Three Weeks in Peru Itinerary
4 July, 2016
You’ve picked the right country! Peru is safe, developed, and boasts every type of terrain possible. Three weeks in this South American country is ample time to soak up the Peruvian culture without feeling rushed. Here is an extensive three weeks in Peru itinerary (which can be reduced or extended).
Three Weeks in Peru Itinerary – The Route
Most travellers fly into the capital, Lima. If you have one night, stay in Miraflores, it’s very touristy but has everything on your doorstep – food markets (America’s embassies – McDonalds etc), clothes shops, bars (Tenerife strip style), and an amazing view of the beach. The Larcomar has a complex of more upmarket shops and restaurants as well as a cinema and bowling alley. The sunset is not to be missed from this spot.
If you have more than one night in Lima, stay in the trendy area of Barranco. Cute coloured buildings, art, and microbreweries!
- Recommended nights: 3 nights maximum in Lima is required. Taxi Green from the airport to Miraflores will cost around S/.50 (£11 / US$17)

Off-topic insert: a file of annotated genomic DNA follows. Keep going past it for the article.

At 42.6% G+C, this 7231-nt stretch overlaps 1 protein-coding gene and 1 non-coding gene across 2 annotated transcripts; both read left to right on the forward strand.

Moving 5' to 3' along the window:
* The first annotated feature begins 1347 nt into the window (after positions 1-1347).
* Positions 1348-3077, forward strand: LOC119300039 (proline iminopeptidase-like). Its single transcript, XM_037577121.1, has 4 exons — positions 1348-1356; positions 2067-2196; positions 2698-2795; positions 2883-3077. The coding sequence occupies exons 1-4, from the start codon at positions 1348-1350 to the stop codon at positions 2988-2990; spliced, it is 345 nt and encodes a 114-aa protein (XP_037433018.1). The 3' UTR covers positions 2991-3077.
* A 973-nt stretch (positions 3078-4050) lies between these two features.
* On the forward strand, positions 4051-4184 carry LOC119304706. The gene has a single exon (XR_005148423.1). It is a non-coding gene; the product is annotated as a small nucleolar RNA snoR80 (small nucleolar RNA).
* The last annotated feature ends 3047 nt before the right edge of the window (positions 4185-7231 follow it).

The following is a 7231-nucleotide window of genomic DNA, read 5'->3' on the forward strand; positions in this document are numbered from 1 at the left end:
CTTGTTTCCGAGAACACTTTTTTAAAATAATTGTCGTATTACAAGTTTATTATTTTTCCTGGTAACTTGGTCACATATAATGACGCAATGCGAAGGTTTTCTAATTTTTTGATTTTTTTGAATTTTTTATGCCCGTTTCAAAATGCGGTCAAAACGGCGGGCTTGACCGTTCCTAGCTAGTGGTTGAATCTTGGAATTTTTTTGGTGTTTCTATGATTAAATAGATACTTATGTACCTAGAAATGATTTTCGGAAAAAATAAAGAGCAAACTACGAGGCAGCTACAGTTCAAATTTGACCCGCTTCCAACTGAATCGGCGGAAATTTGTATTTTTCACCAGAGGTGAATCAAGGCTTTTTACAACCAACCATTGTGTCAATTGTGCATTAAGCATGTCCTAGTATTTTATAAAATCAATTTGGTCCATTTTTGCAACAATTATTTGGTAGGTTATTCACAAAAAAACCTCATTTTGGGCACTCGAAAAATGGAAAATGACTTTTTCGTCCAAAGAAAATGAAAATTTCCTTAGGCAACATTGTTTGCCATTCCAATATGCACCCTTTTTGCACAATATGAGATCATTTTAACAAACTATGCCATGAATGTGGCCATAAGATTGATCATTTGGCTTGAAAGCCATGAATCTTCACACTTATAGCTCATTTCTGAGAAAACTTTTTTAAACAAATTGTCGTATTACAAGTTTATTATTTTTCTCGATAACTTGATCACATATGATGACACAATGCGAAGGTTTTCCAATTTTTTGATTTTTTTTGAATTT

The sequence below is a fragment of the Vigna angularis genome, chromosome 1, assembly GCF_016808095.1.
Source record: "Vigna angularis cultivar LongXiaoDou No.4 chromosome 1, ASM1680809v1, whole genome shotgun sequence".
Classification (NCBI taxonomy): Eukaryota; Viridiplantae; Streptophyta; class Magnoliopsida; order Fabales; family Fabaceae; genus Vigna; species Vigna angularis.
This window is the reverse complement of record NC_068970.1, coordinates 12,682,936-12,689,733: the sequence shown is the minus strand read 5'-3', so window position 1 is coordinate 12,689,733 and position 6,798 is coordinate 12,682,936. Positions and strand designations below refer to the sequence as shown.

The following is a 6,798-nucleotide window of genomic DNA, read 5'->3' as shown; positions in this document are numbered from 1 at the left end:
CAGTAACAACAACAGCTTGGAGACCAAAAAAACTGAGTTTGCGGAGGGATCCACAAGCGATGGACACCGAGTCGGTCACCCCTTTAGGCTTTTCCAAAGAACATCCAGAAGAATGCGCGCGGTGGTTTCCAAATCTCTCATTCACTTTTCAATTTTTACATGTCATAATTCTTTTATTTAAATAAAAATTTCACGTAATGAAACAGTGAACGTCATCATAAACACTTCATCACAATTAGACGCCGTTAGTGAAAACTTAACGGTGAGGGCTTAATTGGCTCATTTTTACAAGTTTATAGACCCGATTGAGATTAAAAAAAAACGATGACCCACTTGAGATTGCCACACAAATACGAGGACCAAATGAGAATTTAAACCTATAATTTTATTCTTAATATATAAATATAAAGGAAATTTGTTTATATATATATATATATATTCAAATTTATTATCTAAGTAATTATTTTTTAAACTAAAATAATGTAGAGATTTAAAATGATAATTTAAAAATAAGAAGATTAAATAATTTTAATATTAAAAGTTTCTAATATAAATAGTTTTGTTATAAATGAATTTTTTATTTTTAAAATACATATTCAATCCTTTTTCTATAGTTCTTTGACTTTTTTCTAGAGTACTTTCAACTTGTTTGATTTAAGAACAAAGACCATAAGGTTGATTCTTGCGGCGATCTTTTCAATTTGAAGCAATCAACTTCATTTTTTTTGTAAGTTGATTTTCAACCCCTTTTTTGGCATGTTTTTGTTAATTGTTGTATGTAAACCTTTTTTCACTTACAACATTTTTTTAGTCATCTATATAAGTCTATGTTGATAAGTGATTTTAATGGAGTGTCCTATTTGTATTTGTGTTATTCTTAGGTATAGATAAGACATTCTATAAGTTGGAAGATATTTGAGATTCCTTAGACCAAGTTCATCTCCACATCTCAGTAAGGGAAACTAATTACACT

- Lima to Paracas: Approximately 3 – 4 hours
- Lima to Màncora (see below): 17 – 19 hours (1 hour 45 minute flight approximately £225.00 / $339)
- Read about our 3 nights in Lima: Lima and Lima on Bikes
Paracas (and Isla Ballestas)
Paracas is a small beach town approximately four hours from Lima. It is the gateway to Isla Ballestas, ‘the poor man’s Galapagos Island.’ By speedboat (not fancy cabin boats, take layers to wrap up), you can see Humboldt penguins, seals, sea lions, and birds. Isla Ballestas has its very own Nazca Lines called Candelabra Geoglyph, 150m high and 50m wide. A must see addition to your Peru Itinerary.
- Recommended nights: 1 night
- Paracas to Nazca Lines: Approximately 1 – 2 hours
- Find out why we are glad we didn’t miss – Paracas – Poor Man’s Galapagos Island
Isla Ballestas – Cute Penguins
Man made or aliens?! The burning question that lies with Peru’s Nazca Lines. Budget travellers can see the Lines from the viewing platform for a couple of soles. For those who truly believe, there are numerous companies which offer helicopter rides over the twelve Nazca Lines (prices from £66 / $100 for a 30 minute ride).
- Recommended nights: In & out unless taking a ‘copter ride, you’ll need to stay overnight
- Nazca Lines to Ica (Huacachina): 2 – 3 hours
Nazca Lines – do you believe?
Ever partied in a lagoon? Huacachina is where it is at. A small (party?) town surrounded by large sand dunes, itching for you to board (or ski!) down. There is a plethora of companies looking to take you to the dunes but for the authentic experience choose one which offers appropriate gear (authentic boards and boots) and the opportunity to ski. Mode of transport? Buggies! Huacachina is a fun place to spend a weekend if you want to relax by the pool (Bananas Hostel) or have some drinks.